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William Elliott was 19 years old when he had sex with his girlfriend, who was two weeks shy of her 16th birthday. They were married after Elliott served four months for his offense at Maine’s Penobscot County Jail. Joseph Gray was in his early 40s when he sexually assaulted and raped a 7-year-old over the course of three years. He was sentenced to four to six years in Massachusetts state prison. Both men were on Maine’s publicly accessible Sex Offender Registry. And both were shot dead in the early-morning hours of Easter Sunday by a Canadian gunman who’d found their names — and apparently targeted them for execution — by searching the registry’s Web site. Sex offenders are all over the news these days, and Congress is primed to act — or, rather, react. The first federal law calling for state sex offender registries — the Jacob Wetterling Crimes Against Children and Sexually Violent Offender Registration Act — was passed in 1994 and has been regularly revised since. All states as well as the District of Columbia have sex offender registries, although they differ significantly in the information they contain. But in most cases, as the Easter shootings in Maine tragically revealed, there is little in the registries to distinguish predatory pedophiles from those who were engaged in a teenage love affair with someone just a few years younger. Sexual intercourse with someone under the age of 16 is a crime in many states, no matter how young the perpetrator is. But if Congress has its way, it’s not just people like William Elliott who will end up on state registries, their home and work addresses often available to anyone who takes the time to check a Web site. Under a bill passed by the House of Representatives, juveniles in nonconsensual sex crimes would also end up on a state registry. Depending on the offense, they could remain there for life, a penalty that many child advocates say makes a transition back into society very difficult.”This flies in the face of hundreds of years of philosophy of our juvenile justice system: that kids can be rehabilitated,” notes Jill Levenson, who researches social policies designed to prevent sexual violence at Lynn University in Boca Raton, Fla. Adds David D’Amora, who chairs the public policy committee of the Association for Treatment of Sexual Abusers: “If that passes, it will probably be the best way to assure we have people who grow into sex offenders, because we’ve identified and labeled people at their most vulnerable age and essentially given them a deviant identify for life.” THE PROMISE HR 4472, the Children’s Safety and Violent Crime Reduction Act of 2006, which passed the House on a voice vote on March 8, has a stormy history, including a similar predecessor bill whose major problem was that it contained federal hate crimes provisions, an anathema to the House GOP leadership. HR 4472 has no hate crimes language, nor does the Senate’s companion bill, S 1086, which was voted out of the Senate Judiciary Committee last year. But the possibility of a hate crimes amendment still looms over the Senate bill, and that has put Senate Majority Leader Bill Frist (R-Tenn.) in a political bind. Proposed hate crimes legislation would allow the federal government to investigate and prosecute cases if someone is injured or murdered not only because of their race or religion, but also due to their gender, disability or sexual orientation. And while Frist is under tremendous pressure from his conservative grass-roots constituency to pass a sex offender bill, he is under equal pressure from the same groups not to pass a hate crimes statute, which many believe would further legitimize homosexuality. Democrats, however, are adamant about attaching a hate crimes amendment — already passed by the Senate in 2000 and 2004 — to the sex offender bill. Indeed, Frist tried to pass S 1086 by unanimous consent late on the evening of April 5, the day after a Department of Homeland Security spokesman was arrested and charged with 23 felony counts involving sexually graphic communications with someone he thought was a 14-year-old girl. Frist’s efforts were rebuffed by Senate Minority Leader Harry Reid (D-Nev.). “Democrats support the concept of this national registry,” Reid said on the Senate floor. “But we also support the concept that people who are injured, maimed, murdered as a result of hate crimes also deserve protection. We would hope we could do all this at one time.” Meanwhile, the pressure on Frist continues to build. “Bill Frist promised me,” “America’s Most Wanted” host John Walsh told CNN’s Larry King on April 19. “He said . . . �I will get this out of the United States Senate,’ ” added Walsh, whose 6-year-old son, Adam, was abducted from a Florida shopping mall in 1981 and later found dead. YOU ARE ON OUR LIST Most of the current federal laws dealing with the punishment of sex offenders have been drafted in response to high-profile incidents, such as the murder of Adam Walsh and the abduction of Jacob Wettlerling, an 11-year-old kidnapped in Minnesota in 1989 and still missing. Indeed, the House bill lists in its “declaration of purpose” information about 14 separate victims of “vicious attacks by violent sexual predators,” almost all of whom did not know their victims. But as horrific as those crimes were, experts say they remain extremely rare. The vast majority of sex offenses involving children occur among family members. “Child sex offenders who had a prior relationship with the victim, I would say they are 90 percent-plus on our registry,” notes David Wolinski, who spent nearly three decades as a Baltimore County police officer and now runs Maryland’s sex offender registry unit, which lists more than 4,000 people. Asked how many offenders on Maryland’s registry abducted a child they didn’t know — known generally as “stranger abduction” — Wolinski replies, “I would probably say none.” Sex offender registries are now routine and commonly accepted. But their usefulness in protecting a community against recidivist predators has never been formally validated. Some law enforcement and mental health experts say it’s possible that they can actually lull people in a community into thinking they are safer than they are. “I don’t put too much stock in the Web site,” says Wolinski. “Just because nobody’s living close to you doesn’t mean you’re safe, and just because you have a guy living down the street doesn’t mean you’re in danger. Teaching your kids about �stranger danger’ is far more effective than looking at a Web site with 4,350 names.” The main problem, for communities and for law enforcement, says Wolinski, “is that everybody’s getting swept in.” In many states, registered sex offenders include not only the teenager who sleeps with his girlfriend but also people convicted of so-called noncontact offenses like public indecency or exposure. “If everybody’s on a public registry, it dilutes the public’s ability to know who’s dangerous,” says Levenson. Some states, such as Maine, list an offender’s employer and that employer’s address, a practice the House bill would require of all states if they didn’t wish to lose 10 percent of their federal anti-crime funding. Levenson calls such information “disastrous” because it makes it that much harder for a convicted offender to find work. “And we know from decades of criminological research that the likelihood of successful re-entry into a community is based on employment stability,” Levenson says. Some jurisdictions, including the District of Columbia, do not list specific addresses, just the block on which the sex offender lives, although that, too, would be discouraged by the possibility of losing the 10 percent in federal funding. “We very purposefully did not give street numbers, to give some added degree of protection to offenders,” says Patricia Riley, the former chief of the sex offense section in the U.S. Attorney’s Office in the District. “If you live on the street you’ll recognize the face.” Under the House bill, registered sex offenders must provide a DNA sample and, for the most egregious offenders, register in person at the local police station once a month. By the same token, local law enforcement must also verify the address of so-called tier III offenders each month, either personally or with a special mail-in form. Says Maryland’s Wolinski: “I would not be speaking out of turn to say that would be pretty burdensome for most law enforcement agencies across the country — to go to a house once a month and knock on a door and say, �Is he still here?’ “ But in the legislative frenzy to deal with the country’s worst sex offenders, which invariably affects how it treats all sex offenders, no punishment seems too onerous. “There shouldn’t be a soft spot in our hearts for those who commit crimes against children for sexual purposes,” says House Judiciary Chairman James Sensenbrenner (R-Wis.), the chief author of the House bill. “The book ought to be thrown at them.”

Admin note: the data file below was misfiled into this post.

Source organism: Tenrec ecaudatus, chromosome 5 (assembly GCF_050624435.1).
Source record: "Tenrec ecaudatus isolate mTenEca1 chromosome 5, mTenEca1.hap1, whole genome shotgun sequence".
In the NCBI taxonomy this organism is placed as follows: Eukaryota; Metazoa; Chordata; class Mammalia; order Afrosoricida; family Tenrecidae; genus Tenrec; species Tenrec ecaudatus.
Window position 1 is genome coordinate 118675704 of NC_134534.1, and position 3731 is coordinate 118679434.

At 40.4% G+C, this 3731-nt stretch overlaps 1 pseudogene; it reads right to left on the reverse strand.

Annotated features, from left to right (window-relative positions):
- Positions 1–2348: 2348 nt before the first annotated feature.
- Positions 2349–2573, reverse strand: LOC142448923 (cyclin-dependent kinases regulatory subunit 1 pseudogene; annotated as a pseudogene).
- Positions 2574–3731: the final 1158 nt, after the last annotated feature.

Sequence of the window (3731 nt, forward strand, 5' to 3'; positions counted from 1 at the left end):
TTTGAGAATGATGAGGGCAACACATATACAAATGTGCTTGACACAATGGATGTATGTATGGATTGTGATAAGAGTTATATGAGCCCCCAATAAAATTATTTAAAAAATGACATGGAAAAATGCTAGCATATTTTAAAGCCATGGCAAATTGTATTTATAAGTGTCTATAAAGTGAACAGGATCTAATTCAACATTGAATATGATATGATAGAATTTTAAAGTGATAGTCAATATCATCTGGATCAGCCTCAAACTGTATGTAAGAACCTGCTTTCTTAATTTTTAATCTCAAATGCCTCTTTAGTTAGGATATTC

T.R. Goldman can be contacted at [email protected].